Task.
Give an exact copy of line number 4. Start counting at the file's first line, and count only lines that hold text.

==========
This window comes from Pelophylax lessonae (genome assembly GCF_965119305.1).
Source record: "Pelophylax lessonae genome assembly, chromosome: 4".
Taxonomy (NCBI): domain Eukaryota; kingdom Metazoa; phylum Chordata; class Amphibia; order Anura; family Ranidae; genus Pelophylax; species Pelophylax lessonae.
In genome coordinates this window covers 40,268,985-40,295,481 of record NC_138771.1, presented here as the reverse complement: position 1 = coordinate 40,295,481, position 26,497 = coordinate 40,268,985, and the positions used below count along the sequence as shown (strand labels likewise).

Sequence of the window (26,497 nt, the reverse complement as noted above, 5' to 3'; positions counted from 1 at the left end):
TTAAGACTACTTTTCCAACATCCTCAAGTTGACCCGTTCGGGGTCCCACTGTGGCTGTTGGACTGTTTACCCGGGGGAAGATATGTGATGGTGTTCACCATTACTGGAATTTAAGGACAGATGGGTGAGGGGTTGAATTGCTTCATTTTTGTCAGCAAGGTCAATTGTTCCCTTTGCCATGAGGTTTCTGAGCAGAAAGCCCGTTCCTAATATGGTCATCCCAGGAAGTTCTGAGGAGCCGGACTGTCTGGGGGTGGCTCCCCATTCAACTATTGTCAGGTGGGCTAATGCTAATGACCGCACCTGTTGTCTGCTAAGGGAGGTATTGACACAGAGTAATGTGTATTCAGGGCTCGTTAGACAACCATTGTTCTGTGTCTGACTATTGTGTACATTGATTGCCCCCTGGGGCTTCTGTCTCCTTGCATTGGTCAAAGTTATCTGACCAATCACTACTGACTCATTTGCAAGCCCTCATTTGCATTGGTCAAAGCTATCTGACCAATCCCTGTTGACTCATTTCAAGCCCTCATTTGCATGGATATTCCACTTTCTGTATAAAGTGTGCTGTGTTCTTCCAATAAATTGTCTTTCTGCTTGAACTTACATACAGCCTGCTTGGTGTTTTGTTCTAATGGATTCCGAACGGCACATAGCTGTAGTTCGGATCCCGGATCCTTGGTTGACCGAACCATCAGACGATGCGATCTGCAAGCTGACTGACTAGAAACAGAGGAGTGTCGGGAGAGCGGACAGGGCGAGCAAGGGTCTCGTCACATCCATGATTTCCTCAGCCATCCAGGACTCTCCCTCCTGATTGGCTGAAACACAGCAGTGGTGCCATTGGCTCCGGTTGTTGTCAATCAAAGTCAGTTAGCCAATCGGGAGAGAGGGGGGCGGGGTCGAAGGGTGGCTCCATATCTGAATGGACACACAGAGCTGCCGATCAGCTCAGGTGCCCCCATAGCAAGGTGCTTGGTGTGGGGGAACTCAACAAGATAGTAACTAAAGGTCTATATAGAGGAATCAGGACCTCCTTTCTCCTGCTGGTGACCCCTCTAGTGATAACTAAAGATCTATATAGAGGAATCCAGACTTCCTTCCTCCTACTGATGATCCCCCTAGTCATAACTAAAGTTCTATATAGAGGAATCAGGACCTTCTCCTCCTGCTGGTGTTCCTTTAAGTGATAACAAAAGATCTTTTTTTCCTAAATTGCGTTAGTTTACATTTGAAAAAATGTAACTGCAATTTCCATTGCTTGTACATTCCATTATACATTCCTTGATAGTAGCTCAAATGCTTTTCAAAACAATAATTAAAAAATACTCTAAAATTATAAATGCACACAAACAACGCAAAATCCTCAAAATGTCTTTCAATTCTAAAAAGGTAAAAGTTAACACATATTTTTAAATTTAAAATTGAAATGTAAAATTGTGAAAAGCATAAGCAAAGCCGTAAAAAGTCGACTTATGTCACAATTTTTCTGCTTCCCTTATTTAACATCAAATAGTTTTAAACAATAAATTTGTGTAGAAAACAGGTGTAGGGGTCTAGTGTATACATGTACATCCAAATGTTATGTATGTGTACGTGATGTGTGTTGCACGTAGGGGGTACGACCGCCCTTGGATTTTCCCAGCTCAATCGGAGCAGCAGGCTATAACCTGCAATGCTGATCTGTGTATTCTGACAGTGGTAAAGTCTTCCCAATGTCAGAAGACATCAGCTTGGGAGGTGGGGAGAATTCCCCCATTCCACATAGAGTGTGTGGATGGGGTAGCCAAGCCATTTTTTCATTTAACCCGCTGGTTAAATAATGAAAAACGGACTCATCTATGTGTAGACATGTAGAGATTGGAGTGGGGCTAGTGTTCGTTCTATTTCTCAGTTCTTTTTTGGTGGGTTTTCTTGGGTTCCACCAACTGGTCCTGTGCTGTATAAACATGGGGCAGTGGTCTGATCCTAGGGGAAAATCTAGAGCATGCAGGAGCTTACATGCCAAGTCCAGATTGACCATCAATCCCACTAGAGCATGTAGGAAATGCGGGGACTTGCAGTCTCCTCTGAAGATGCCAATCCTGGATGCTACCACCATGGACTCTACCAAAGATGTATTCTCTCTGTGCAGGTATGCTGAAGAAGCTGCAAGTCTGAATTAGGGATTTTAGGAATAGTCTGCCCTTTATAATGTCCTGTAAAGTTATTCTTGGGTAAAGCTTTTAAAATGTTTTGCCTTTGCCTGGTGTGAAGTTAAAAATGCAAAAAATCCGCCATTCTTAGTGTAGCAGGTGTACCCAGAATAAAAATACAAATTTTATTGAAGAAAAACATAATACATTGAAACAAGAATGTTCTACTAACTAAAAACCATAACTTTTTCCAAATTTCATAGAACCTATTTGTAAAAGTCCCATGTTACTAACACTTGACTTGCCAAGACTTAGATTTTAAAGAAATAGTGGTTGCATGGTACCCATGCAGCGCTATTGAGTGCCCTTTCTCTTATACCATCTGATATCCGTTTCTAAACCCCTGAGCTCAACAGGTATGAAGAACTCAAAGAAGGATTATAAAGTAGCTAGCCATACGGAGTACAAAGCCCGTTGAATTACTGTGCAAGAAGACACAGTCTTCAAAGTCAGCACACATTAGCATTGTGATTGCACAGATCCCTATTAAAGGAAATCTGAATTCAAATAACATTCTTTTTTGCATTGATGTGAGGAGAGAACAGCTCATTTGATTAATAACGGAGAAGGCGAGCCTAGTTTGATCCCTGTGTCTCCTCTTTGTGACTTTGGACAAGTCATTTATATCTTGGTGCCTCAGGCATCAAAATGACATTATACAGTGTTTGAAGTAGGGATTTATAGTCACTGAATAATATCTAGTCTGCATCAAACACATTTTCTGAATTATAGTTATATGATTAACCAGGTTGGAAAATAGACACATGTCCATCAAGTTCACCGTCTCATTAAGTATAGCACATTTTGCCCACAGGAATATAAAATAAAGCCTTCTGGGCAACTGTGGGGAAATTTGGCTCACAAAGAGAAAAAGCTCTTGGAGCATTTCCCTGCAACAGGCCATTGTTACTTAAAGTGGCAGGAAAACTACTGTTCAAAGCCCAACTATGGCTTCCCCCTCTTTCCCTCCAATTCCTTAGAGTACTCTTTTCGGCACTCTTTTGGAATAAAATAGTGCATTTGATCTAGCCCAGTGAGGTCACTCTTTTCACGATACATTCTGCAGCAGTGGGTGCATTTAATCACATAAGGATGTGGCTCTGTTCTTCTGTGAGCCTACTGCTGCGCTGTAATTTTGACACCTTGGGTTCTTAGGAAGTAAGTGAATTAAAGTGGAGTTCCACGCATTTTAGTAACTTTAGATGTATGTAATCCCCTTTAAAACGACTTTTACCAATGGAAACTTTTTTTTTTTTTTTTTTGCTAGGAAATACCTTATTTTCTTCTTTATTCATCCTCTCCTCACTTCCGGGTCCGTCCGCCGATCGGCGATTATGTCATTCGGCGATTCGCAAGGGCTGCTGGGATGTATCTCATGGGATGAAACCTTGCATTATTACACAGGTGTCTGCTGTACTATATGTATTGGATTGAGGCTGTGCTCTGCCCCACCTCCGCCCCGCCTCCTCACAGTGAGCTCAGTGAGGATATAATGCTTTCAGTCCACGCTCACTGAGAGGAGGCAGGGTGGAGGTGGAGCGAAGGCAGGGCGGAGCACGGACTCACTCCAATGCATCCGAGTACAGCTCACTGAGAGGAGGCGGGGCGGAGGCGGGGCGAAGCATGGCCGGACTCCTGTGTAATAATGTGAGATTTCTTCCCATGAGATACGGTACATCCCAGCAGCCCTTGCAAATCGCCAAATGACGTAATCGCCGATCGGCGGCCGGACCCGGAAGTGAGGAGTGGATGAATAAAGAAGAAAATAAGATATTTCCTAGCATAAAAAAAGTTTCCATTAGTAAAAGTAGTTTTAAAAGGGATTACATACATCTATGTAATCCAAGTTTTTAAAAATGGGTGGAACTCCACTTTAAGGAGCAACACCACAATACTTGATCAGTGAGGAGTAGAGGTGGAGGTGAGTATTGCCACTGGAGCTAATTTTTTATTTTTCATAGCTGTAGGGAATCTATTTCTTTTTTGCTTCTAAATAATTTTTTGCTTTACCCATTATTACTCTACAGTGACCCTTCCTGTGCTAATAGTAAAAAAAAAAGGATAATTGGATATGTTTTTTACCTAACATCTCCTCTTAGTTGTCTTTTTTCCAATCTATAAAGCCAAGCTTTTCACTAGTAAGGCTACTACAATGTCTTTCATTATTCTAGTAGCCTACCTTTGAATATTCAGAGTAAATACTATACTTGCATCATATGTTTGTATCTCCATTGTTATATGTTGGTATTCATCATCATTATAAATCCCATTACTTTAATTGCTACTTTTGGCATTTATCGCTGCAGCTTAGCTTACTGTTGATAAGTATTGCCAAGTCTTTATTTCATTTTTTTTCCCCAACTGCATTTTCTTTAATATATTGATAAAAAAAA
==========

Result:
In genome coordinates this window covers 40,268,985-40,295,481 of record NC_138771.1, presented here as the reverse complement: position 1 = coordinate 40,295,481, position 26,497 = coordinate 40,268,985, and the positions used below count along the sequence as shown (strand labels likewise).